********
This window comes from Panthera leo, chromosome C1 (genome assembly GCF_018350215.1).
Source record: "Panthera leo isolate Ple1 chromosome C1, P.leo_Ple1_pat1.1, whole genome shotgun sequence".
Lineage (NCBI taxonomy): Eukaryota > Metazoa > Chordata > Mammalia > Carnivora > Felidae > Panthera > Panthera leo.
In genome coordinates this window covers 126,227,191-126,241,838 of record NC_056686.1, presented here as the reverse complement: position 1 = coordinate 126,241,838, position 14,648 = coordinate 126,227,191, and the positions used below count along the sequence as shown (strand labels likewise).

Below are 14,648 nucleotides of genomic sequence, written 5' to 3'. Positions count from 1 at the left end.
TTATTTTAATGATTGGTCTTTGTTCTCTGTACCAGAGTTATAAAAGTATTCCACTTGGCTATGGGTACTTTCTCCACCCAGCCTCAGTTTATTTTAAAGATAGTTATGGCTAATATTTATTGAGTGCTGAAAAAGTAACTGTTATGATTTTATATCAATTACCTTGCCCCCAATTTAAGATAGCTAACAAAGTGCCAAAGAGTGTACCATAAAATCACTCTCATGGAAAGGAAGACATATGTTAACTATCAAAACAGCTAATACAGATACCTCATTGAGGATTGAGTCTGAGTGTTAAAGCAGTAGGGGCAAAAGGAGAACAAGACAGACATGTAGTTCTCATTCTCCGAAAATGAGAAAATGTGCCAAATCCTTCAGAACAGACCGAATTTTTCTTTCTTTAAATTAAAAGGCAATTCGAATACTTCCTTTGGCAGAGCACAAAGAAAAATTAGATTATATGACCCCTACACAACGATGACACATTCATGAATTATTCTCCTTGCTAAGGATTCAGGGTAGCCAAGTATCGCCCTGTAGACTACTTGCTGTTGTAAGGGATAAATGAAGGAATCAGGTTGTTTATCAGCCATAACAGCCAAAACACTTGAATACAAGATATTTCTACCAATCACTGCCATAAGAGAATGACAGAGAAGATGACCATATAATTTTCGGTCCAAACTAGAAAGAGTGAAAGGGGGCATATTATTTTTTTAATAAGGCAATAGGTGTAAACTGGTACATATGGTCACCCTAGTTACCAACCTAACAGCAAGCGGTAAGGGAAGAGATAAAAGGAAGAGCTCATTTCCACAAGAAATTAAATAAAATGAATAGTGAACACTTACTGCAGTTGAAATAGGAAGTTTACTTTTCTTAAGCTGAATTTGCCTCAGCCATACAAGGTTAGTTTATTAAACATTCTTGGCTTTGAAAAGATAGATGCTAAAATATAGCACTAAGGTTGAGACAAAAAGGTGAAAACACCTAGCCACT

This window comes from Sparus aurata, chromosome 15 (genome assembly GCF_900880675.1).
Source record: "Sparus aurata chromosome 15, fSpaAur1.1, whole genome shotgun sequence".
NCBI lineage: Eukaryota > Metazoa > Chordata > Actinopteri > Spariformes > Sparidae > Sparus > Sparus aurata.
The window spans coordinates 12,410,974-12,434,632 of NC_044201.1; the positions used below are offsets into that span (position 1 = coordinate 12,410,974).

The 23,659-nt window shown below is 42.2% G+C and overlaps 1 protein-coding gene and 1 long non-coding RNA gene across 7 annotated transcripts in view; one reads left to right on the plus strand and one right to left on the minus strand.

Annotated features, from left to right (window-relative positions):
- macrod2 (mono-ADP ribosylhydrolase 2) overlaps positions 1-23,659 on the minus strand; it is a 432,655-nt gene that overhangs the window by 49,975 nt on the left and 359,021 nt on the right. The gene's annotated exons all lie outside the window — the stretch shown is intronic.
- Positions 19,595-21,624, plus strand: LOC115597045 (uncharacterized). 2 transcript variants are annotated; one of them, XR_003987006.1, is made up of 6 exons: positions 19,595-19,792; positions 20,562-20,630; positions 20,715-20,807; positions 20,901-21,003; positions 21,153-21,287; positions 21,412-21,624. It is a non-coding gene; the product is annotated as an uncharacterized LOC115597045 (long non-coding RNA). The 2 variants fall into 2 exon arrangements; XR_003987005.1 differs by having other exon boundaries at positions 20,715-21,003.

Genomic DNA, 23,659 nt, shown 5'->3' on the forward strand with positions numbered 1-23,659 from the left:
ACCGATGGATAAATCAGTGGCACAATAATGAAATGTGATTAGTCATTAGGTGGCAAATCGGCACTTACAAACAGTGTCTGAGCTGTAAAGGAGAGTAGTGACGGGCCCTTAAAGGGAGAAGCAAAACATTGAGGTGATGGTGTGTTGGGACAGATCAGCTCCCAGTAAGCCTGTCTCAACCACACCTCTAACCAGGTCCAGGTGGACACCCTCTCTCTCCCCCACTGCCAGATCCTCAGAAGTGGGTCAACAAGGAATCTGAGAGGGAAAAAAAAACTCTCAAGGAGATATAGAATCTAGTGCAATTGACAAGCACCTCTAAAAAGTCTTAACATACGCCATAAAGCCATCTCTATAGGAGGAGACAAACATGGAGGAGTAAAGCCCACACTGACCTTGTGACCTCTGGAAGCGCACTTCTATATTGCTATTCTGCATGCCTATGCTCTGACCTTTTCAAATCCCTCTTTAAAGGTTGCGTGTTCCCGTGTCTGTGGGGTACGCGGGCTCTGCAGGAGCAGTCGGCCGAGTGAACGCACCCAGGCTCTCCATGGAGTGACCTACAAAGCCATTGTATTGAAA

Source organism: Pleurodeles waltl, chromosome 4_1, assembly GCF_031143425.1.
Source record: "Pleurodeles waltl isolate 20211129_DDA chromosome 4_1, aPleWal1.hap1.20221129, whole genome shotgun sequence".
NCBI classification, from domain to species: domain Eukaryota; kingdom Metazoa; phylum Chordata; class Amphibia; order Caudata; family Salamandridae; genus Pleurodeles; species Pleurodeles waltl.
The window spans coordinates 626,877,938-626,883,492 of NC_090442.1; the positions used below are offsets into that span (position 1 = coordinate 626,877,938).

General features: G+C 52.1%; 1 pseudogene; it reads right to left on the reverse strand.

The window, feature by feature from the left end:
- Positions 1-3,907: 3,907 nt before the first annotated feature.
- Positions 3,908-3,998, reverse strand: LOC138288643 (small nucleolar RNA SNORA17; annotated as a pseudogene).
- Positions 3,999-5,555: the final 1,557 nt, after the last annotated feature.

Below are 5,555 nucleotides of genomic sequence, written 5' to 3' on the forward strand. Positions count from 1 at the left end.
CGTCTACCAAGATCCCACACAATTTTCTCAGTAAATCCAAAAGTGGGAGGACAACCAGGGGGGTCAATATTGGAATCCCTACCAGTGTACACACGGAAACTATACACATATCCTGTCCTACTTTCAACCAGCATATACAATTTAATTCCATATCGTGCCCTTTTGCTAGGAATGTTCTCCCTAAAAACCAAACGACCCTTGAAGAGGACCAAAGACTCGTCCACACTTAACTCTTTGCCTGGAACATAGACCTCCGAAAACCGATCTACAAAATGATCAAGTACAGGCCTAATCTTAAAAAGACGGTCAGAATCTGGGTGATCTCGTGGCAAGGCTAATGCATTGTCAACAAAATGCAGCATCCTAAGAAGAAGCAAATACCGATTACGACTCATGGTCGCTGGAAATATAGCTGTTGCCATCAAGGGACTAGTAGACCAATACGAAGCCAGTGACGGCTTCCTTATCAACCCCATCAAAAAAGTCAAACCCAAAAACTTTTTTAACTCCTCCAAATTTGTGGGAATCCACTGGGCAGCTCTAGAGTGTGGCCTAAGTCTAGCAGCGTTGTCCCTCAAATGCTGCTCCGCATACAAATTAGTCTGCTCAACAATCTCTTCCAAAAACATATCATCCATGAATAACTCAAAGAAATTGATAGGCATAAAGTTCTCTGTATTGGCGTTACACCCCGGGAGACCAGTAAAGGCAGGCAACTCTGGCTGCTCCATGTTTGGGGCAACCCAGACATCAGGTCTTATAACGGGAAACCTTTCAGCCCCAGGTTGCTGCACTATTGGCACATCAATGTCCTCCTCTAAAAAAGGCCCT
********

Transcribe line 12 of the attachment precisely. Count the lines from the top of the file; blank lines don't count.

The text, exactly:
Annotated features, from left to right (window-relative positions):